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Day 0 Practice Day

The morning started off with some question-marks about the weather.  The pattern the last few days has been dry, blue (no-cloud) conditions.  We typically like to have some clouds, because that gives us an idea of the location of thermals (rising air).  Lift was forecast to be moderate, but recent experience had shown that the thermals could be very far apart - leading to long glides and frayed nerves.  At the pilot's meeting, it was decided to fly a simple 2-hour MAT (for non-pilots, this basically means that we got to fly anywhere and choose our own turnpoints; with a few limits & restrictions).  After the pilot's meeting, we noticed that some clouds were popping in the mountains to the west - a potentially good sign, as long as it didn't turn into an overcast!

Since the day didn't develop until after 2pm on Saturday, I delayed pushing out to the flight-line for a long time.  Finally around 12:30pm there was the usual running of the lemmings as the first few people pushed out and most of the crowd followed.  I delayed another 30 minutes, then pushed out to the back of the pack as Cumulus started to appear over the plateau.  I started to worry about whether I'd delayed too long... But unbeknownst to me, the pilots who'd already launched were struggling to get up - there was lift near the airport but it was ratty and didn't go above 5000'.  Most pilots like to get higher before pushing out towards the boonies, and the start-cylinder went to 8000' so people were hoping to max out there (altitude inside the start-cylinder is "free money").

I popped off tow and turned into what I thought was good lift...  But found myself immediately struggling to center a weak thermal.  I ground it up about 600 feet before pushing north a couple of miles to a few circling gliders, who helpfully marked a decent thermal for me.  I climbed up to meet them - at first thinking I was thermalling better than them; but eventually realizing the soft and fuzzy nature of the thermal tops near the Ephrata airport.  I'd gotten to near 6000', and decided to push out west.  The lift typically gets better the further away from the airport you get, and some cloud-street-like formations were beginning to join up across the plateau.  I flew along near "50" (Mike N) for awhile, watching his flapped glider slightly outperform mine...  He stopped short of Rimrock for a moderate climb and I decided to press on, feeling some bumps and trusting the thermal-generating qualities of the lava around Rimrock.  At about that time, we started getting radio calls from "FH" (Fred H) who'd landed out in a field near my position.  Fred's a great pilot, so I suddenly got a lot less confident in my ability to find a thermal!  Luckily, I was able to coast up in what would have been a 5 knot thermal if I'd centered it quickly; but it was surrounded by turbulent air that kept me searching for the core for several turns - however, I was below 5000' at that point so I didn't have a lot of options!  To make a long flight a slightly shorter story, things improved markedly once I got beyond the Moses Coulee.  I headed for some good clouds near Waterville and was rewarded with an 8+ knot climb that touched 15 knots at times (for non-pilots, this means I was travelling straight UP at 17mph!  It certainly pushes you down in the seat and is quite a ride)!   After overflying Waterville I saw the clouds darkening and spreading over Mansfield, but I figured I could run with the wind and scoot all the way up the plateau before the 2 hours was up.  My hope was to bump along near cloud-base and let the "cloud-suck" keep me high on my downwind run.  Unfortunately - as is often the case - I misjudged the heavy clouds over Mansfield and ran into sprinkles as I crossed the turnpoint.  Pilots that followed into Mansfield later ran into more rain and it was not a good area to be in for about an hour.  After Mansfield I had a fairly good glide up to Niles Corner and then back to Waterville.  I was tempted to run straight for home, but the area was blue and didn't look promising.  Two cloud-streets ran from Niles to Waterville, and I should have taken the one along the Columbia river (which "2F" and a couple of others did).  I took a more easterly street that didn't work too well; but I was still able to make it to Waterville - albeit a bit low.  One or two good thermals later, I was up at cloudbase and on a good final glide home.  Others stayed out longer or explored the task area, although the sky filled in and weakened off after about 4:30pm.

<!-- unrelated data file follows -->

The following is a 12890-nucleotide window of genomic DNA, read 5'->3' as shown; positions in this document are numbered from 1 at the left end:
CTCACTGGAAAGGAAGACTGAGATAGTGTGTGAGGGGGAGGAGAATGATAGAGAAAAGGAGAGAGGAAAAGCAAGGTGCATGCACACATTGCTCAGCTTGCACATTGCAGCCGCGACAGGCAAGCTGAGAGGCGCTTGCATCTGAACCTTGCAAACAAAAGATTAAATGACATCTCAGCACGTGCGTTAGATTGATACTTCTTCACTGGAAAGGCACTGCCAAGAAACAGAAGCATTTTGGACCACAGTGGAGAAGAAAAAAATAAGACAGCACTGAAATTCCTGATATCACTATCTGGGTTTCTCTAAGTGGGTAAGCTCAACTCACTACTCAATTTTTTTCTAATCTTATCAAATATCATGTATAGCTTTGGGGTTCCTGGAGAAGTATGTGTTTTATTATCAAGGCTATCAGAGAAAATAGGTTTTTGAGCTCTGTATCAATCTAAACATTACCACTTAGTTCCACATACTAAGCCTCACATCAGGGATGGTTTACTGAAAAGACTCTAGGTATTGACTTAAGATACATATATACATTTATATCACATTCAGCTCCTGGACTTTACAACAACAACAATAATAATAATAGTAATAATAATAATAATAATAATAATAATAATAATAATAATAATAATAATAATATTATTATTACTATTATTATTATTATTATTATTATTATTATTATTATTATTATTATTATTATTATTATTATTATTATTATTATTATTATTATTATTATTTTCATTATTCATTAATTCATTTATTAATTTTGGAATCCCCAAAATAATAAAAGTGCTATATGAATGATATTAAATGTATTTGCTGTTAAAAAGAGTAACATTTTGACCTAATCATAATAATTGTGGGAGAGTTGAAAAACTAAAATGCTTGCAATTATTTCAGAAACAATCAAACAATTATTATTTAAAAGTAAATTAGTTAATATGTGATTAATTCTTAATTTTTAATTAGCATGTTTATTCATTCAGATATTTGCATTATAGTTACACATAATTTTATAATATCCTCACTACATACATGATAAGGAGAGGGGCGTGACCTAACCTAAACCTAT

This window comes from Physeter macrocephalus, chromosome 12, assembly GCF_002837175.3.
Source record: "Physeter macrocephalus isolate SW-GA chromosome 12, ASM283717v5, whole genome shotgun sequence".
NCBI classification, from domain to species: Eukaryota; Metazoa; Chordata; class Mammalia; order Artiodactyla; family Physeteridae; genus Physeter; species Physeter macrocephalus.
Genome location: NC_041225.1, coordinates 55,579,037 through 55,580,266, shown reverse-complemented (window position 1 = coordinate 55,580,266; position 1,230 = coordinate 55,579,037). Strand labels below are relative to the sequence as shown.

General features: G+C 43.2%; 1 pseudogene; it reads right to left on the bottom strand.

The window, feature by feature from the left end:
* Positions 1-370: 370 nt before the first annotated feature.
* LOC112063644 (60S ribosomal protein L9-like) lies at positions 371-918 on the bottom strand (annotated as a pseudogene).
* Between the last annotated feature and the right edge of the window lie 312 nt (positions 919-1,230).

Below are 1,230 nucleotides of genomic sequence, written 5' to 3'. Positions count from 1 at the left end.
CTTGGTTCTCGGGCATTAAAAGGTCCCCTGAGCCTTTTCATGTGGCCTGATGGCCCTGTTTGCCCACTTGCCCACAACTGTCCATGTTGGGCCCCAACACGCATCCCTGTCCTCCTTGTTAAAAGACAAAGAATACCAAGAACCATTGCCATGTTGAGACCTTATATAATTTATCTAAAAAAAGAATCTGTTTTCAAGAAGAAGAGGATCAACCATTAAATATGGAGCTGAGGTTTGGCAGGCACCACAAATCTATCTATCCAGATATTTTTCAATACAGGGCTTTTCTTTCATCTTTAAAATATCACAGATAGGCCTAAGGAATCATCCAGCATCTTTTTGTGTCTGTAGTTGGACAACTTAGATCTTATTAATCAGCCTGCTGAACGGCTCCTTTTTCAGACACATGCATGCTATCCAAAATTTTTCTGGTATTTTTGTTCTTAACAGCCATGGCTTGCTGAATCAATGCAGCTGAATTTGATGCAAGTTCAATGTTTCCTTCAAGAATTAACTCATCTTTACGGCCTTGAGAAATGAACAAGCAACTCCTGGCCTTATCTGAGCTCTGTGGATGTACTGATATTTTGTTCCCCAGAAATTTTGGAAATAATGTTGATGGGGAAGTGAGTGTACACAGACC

In the end, everyone made it home and some good flights were had by all!  A potluck and safety briefing capped off the night, with lots of good food, good stories, and good jokes!  After all was said and done, I turned out to have posted the fastest flight in the Sports Class (at 62mph raw, 59 handicapped).  And Stu Larimore took first in the 15/Std class (at 68mph).

Today we go out and do it "for real".  Just got done with the pilot's meeting and the task is 3 hours with the following turnpoints: Mansfield (20 mile radius), Kramer (20 mile radius), US2 (10 mile radius).  Its going to be "blue" with no clouds and the winds are going to be strong (15 - 20 knots); so wish us luck!

DG-300 "Kilo Romeo"

Posted: 6/28/2010 By: Noel Wade

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